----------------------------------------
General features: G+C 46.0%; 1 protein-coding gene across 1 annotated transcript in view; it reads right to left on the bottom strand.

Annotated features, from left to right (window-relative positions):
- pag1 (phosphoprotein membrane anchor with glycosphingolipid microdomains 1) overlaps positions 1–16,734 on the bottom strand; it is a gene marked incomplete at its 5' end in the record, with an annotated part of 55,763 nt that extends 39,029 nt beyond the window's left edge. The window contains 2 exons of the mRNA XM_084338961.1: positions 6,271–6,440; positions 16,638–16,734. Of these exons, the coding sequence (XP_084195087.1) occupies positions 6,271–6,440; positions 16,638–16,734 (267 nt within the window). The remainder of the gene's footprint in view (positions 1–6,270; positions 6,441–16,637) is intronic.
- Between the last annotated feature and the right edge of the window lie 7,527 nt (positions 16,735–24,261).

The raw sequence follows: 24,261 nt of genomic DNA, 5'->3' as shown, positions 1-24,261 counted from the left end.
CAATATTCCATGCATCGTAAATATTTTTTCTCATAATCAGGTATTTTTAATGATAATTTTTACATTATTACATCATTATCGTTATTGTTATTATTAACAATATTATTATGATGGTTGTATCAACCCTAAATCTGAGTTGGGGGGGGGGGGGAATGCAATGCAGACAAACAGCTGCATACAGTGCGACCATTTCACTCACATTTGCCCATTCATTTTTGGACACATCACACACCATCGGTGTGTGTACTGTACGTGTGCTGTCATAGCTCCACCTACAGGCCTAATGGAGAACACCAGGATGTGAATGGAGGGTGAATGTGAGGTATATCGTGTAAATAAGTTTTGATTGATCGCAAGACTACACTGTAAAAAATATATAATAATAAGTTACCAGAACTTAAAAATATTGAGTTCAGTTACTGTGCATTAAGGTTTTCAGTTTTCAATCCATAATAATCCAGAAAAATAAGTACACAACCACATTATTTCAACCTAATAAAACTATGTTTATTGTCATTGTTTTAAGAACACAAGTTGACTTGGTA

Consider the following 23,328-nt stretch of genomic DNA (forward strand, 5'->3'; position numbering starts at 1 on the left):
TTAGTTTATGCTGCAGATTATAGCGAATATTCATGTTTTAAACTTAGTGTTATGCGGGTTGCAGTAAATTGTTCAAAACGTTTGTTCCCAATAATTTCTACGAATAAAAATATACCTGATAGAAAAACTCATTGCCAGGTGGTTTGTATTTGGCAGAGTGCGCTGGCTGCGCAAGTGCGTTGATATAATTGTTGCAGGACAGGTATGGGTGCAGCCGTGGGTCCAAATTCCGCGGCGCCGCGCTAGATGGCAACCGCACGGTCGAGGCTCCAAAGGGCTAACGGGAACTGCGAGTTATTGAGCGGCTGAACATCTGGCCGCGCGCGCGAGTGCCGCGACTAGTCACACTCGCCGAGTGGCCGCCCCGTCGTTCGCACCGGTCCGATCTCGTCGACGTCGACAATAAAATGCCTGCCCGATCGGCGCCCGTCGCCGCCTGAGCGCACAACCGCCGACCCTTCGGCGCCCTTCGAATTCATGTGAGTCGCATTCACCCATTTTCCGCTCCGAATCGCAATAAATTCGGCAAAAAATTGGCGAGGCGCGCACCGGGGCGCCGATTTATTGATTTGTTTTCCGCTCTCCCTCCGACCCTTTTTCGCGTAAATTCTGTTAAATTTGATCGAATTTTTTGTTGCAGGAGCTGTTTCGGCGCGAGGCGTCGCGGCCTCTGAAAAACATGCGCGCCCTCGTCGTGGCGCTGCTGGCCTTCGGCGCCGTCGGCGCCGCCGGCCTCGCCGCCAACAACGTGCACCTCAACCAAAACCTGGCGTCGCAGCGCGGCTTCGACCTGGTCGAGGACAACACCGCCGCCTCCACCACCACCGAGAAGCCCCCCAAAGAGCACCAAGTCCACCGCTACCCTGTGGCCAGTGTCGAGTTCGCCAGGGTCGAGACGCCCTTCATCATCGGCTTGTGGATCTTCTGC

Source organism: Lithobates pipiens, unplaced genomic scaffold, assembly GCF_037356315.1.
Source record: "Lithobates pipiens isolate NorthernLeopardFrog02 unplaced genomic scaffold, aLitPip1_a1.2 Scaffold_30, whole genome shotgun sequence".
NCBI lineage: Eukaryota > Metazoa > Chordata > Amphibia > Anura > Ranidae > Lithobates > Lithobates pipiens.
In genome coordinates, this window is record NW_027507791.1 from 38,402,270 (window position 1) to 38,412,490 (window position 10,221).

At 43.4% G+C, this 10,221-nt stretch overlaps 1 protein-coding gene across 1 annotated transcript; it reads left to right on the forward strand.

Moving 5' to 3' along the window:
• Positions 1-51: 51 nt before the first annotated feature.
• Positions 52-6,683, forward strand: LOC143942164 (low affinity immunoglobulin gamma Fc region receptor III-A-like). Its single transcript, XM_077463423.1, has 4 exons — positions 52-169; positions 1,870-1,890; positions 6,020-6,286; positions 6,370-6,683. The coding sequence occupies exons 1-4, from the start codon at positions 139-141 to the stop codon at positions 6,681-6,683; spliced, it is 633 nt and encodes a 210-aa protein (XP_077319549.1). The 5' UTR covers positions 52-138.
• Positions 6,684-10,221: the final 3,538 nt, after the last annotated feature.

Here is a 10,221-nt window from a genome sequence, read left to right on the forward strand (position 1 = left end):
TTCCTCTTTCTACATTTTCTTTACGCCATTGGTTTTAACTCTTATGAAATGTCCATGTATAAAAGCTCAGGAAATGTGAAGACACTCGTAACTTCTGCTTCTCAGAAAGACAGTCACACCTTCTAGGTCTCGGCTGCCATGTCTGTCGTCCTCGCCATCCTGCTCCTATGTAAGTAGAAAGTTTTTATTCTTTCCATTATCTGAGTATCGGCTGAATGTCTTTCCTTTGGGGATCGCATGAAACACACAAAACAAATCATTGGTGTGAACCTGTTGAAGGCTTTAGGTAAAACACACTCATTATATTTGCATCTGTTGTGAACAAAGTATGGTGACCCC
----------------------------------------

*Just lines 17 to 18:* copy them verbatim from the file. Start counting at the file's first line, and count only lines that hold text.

• Positions 6,684-10,221: the final 3,538 nt, after the last annotated feature.

Here is a 10,221-nt window from a genome sequence, read left to right on the forward strand (position 1 = left end):